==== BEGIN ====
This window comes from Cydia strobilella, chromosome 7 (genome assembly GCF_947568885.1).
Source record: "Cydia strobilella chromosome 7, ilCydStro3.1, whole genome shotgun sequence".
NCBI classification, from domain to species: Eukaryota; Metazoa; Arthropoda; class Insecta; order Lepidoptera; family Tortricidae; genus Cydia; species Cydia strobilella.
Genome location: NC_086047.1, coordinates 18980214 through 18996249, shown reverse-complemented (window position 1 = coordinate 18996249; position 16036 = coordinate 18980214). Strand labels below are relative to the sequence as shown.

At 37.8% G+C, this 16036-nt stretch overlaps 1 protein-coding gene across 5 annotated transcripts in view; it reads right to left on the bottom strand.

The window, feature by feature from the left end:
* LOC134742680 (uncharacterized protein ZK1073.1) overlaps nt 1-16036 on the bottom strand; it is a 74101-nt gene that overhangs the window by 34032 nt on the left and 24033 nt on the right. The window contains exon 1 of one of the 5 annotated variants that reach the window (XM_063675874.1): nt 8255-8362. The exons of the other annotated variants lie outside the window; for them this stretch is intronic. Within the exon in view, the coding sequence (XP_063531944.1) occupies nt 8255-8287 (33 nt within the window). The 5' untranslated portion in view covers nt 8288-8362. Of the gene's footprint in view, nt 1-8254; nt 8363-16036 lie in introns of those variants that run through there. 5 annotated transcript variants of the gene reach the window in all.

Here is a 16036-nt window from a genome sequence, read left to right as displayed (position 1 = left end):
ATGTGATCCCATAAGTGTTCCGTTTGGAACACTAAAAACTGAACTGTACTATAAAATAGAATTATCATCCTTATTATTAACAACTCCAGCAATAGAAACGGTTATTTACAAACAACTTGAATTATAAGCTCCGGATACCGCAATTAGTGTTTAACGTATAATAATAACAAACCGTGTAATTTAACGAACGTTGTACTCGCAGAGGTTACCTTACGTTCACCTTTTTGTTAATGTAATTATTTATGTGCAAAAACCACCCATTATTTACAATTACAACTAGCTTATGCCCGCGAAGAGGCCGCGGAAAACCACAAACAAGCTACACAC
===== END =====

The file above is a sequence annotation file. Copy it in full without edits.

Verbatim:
This window comes from Cydia strobilella, chromosome 7 (genome assembly GCF_947568885.1).
Source record: "Cydia strobilella chromosome 7, ilCydStro3.1, whole genome shotgun sequence".
NCBI classification, from domain to species: Eukaryota; Metazoa; Arthropoda; class Insecta; order Lepidoptera; family Tortricidae; genus Cydia; species Cydia strobilella.
Genome location: NC_086047.1, coordinates 18980214 through 18996249, shown reverse-complemented (window position 1 = coordinate 18996249; position 16036 = coordinate 18980214). Strand labels below are relative to the sequence as shown.

At 37.8% G+C, this 16036-nt stretch overlaps 1 protein-coding gene across 5 annotated transcripts in view; it reads right to left on the bottom strand.

The window, feature by feature from the left end:
* LOC134742680 (uncharacterized protein ZK1073.1) overlaps nt 1-16036 on the bottom strand; it is a 74101-nt gene that overhangs the window by 34032 nt on the left and 24033 nt on the right. The window contains exon 1 of one of the 5 annotated variants that reach the window (XM_063675874.1): nt 8255-8362. The exons of the other annotated variants lie outside the window; for them this stretch is intronic. Within the exon in view, the coding sequence (XP_063531944.1) occupies nt 8255-8287 (33 nt within the window). The 5' untranslated portion in view covers nt 8288-8362. Of the gene's footprint in view, nt 1-8254; nt 8363-16036 lie in introns of those variants that run through there. 5 annotated transcript variants of the gene reach the window in all.

Here is a 16036-nt window from a genome sequence, read left to right as displayed (position 1 = left end):
ATGTGATCCCATAAGTGTTCCGTTTGGAACACTAAAAACTGAACTGTACTATAAAATAGAATTATCATCCTTATTATTAACAACTCCAGCAATAGAAACGGTTATTTACAAACAACTTGAATTATAAGCTCCGGATACCGCAATTAGTGTTTAACGTATAATAATAACAAACCGTGTAATTTAACGAACGTTGTACTCGCAGAGGTTACCTTACGTTCACCTTTTTGTTAATGTAATTATTTATGTGCAAAAACCACCCATTATTTACAATTACAACTAGCTTATGCCCGCGAAGAGGCCGCGGAAAACCACAAACAAGCTACACAC